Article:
‘Turning aside to the miracle’ – 14th March 2021 – Mothering Sunday

The Readings

Exodus 2.1-10

Now a man from the house of Levi went and married a Levite woman. The woman conceived and bore a son; and when she saw that he was a fine baby, she hid him for three months. When she could hide him no longer she got a papyrus basket for him, and plastered it with bitumen and pitch; she put the child in it and placed it among the reeds on the bank of the river. His sister stood at a distance, to see what would happen to him.

The daughter of Pharaoh came down to bathe at the river, while her attendants walked beside the river. She saw the basket among the reeds and sent her maid to bring it. When she opened it, she saw the child. He was crying, and she took pity on him. ‘This must be one of the Hebrews’ children,’ she said. Then his sister said to Pharaoh’s daughter, ‘Shall I go and get you a nurse from the Hebrew women to nurse the child for you?’ Pharaoh’s daughter said to her, ‘Yes.’ So the girl went and called the child’s mother. Pharaoh’s daughter said to her, ‘Take this child and nurse it for me, and I will give you your wages.’ So the woman took the child and nursed it. When the child grew up, she brought him to Pharaoh’s daughter, and she took him as her son. She named him Moses, ‘because’, she said, ‘I drew him out of the water.’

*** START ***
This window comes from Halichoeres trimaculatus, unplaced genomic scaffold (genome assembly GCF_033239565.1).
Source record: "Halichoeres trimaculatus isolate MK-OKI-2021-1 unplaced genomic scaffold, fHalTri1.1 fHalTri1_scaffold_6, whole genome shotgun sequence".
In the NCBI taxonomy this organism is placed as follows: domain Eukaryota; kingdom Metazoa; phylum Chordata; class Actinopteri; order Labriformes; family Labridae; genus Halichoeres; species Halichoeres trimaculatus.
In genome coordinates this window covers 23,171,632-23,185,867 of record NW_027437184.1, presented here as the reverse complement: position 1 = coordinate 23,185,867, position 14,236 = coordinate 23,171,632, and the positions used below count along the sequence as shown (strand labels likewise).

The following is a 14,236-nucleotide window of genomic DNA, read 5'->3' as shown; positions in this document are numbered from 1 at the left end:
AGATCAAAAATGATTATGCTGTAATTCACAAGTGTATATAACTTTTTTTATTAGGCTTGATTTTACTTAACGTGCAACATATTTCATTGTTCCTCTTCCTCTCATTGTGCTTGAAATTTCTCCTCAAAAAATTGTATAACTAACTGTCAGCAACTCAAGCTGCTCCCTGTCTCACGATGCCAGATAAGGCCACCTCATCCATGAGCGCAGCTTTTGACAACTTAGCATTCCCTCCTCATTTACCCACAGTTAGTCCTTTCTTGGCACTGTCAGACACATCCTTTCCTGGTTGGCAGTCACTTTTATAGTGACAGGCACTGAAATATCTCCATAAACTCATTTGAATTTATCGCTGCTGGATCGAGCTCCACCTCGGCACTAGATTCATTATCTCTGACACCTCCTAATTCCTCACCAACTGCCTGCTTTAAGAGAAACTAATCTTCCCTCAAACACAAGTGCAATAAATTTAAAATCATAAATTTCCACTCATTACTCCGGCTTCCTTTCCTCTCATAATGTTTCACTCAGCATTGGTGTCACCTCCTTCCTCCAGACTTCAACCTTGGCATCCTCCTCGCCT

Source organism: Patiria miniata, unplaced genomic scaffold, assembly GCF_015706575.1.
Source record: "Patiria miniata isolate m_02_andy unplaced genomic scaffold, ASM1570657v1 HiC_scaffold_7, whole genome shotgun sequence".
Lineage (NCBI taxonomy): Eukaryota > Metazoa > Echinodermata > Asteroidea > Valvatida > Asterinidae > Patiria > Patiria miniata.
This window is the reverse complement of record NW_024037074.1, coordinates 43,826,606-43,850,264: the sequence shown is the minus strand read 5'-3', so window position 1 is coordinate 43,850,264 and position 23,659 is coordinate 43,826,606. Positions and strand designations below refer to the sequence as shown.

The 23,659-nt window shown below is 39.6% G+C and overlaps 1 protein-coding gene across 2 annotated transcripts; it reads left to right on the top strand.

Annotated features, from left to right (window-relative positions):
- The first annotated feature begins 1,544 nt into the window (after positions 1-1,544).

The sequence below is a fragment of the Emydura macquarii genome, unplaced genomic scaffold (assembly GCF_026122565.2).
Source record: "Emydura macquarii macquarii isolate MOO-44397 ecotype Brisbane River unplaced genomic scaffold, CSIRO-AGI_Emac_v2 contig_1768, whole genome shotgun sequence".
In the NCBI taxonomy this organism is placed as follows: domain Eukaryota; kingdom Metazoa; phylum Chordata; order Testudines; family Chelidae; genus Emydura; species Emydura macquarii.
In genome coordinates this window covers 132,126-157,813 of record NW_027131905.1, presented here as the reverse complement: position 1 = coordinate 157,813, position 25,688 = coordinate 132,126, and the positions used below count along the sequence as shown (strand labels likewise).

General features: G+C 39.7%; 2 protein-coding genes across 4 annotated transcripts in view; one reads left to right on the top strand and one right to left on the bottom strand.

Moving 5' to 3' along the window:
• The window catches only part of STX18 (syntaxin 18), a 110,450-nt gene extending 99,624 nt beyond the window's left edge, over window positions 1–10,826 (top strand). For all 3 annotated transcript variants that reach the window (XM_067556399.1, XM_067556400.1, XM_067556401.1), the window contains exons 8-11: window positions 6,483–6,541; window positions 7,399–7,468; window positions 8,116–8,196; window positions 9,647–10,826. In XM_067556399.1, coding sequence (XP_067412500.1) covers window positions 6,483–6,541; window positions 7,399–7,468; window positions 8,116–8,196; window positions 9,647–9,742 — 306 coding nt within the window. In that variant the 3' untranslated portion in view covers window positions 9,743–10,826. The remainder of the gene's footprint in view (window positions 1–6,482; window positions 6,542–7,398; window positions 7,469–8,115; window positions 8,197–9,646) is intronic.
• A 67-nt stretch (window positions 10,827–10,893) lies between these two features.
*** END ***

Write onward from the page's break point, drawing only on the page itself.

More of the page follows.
Luke 2.33-35

And the child’s father and mother were amazed at what was being said about him. Then Simeon blessed them and said to his mother Mary, ‘This child is destined for the falling and the rising of many in Israel, and to be a sign that will be opposed so that the inner thoughts of many will be revealed—and a sword will pierce your own soul too.’


New Revised Standard Version Bible: Anglicized Edition, copyright © 1989, 1995 National Council of the Churches of Christ in the United States of America. Used by permission. All rights reserved worldwide. http://nrsvbibles.org

The Sermon
By the Revd Canon Dr Alan Billings

Mothering Sunday – or Mother’s Day - affects people very differently. For some people this is one of the most important celebrations of the year. It’s a chance to be pleased and proud that you are a mum, or to give thanks for your own mum, or both. It’s an opportunity to give thanks for the blessings of family life.

But other people might have come to church today – if you can remember when we used to do that - and felt uncomfortable, or they wouldn’t come at all. There are many reason for that: it may be because they are not mothers; or they couldn’t be mothers even though they wanted to be; or they are mothers on their own; or because they had bad experiences of their own mother, or bad experiences of being a mother; or they just feel the whole motherhood-childhood-family thing has been overdone or sentimentalised.